3. Committing the action doesn’t need root nor to run as a system application.

If done as in the above decompiled com.life.read.physical.trian code, few parameters extradite the fraud.

Firstly, the source=0x1002, secondly the ‘toolType[0]=TOOL_TYPE_UNKNOWN’.

Saving references and recycling a few Android UI components like MotionEvent.PointerCoords, MotionEvent.PointerProperties, setting a few more “sources” and using reflection in few places over the private API will gain a result that apparently cannot be noticed on a device!

And then, if used wisely, there is money for nothing.

Accessibility Service abuse:

As previously presented here.

  1. Can click on other components.
  2. Need the BIND_ACCESSIBILITY_SERVICE permission. Starting an accessibility service is triggered exclusively by the user explicitly turning the service on in device settings.
  3. Does not need root access nor run as system application.

The click event can be noticed on device as the ‘toolType[0]=TOOL_TYPE_UNKNOWN’ parameter extradite the fraud.

While Ads fraud can notice Ads clicking fraud on device, installation fraud or traffic are not to be discovered on device, but might be discovered by other server side information based identification.

Using Android lower level layer Input Pipeline:

The Android input subsystem nominally consists of an event pipeline that traverses multiple layers of the system. A shell user can use the “input” binary to create touch events.

  1. Can click on other components.
  2. Does not need any permission to run.
  3. Needs a Shell User permission which means that a Root permission is “enough”

The click event can be noticed on device as the ‘toolType[0]=TOOL_TYPE_UNKNOWN’ parameters extradite the fraud.

Reflection over the “InputManager” class injectInputEvent method:

Using Java’s Reflection API, over the InputManager.

  1. Can click on application components. By running in shell user can click on other components.
  2. Does not need any permission to run.
  3. Might need to be running as system application, depends on the OS level and the device.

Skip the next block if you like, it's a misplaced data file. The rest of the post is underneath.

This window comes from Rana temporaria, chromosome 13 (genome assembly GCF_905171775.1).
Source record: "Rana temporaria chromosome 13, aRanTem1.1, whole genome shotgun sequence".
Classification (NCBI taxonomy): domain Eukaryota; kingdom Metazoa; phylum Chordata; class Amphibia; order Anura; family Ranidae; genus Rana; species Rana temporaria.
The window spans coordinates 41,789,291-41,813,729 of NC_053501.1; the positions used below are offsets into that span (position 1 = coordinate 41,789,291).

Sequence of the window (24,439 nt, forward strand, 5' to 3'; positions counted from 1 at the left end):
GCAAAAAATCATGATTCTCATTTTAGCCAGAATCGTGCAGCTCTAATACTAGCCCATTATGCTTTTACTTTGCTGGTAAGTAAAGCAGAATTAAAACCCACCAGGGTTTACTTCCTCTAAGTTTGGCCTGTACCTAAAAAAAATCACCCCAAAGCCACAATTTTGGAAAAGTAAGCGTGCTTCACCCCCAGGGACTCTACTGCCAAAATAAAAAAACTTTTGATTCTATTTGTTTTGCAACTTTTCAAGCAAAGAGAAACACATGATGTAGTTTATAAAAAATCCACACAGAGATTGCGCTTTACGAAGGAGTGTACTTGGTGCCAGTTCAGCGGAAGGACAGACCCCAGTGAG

The click event can be noticed on device as the ‘toolType[0]=TOOL_TYPE_UNKNOWN’ parameter that extradites the fraud.

There are other ways for committing Ad fraud, installation fraud and data traffic fraud that were not mentioned like:

  1. Tempering the Ads SDKs
  2. Reverse engineering the Ads SDKs and sending fake events using reflection.
  3. Hooking the Ad’s SDKs or the System UI.

Conclusions

CBAs are becoming increasingly sophisticated. App developers with access to the latest developer kits can be very creative in order to game the system. Given all of the variables, CBAs might evade detection entirely unless there is a more clever and real-time method to rid them from our devices.

In the future, leading Ad providers will demand a defensive mechanism or insurance against bot and click fraud so they aren’t paying out money as a result of fraud. App developers will need to provide comprehensive protection like zIAP™ to detect fraud and mobile malware in real-time. If such a protection isn’t provided, it is most likely that an untrustworthy developer or unprotected device will earn less revenue per click.

I hope that you benefitted from our examples and documented case studies on Click Fraud. zLabs performs this type of research on apps, mobile operating systems, and hardware to deliver the best mobile security products and services to protect your personal and corporate information.

If you have a specific question or would like to provide feedback to zLabs or any other team, please use our Contact Us page to initiate a query.

I would like to thank all the zLabs researchers, especially Matteo Favaro (@fvrmatteo) for the above research.

I hope that you enjoyed your reading. You can share it if you like it, or let the CBA do it for you 😉.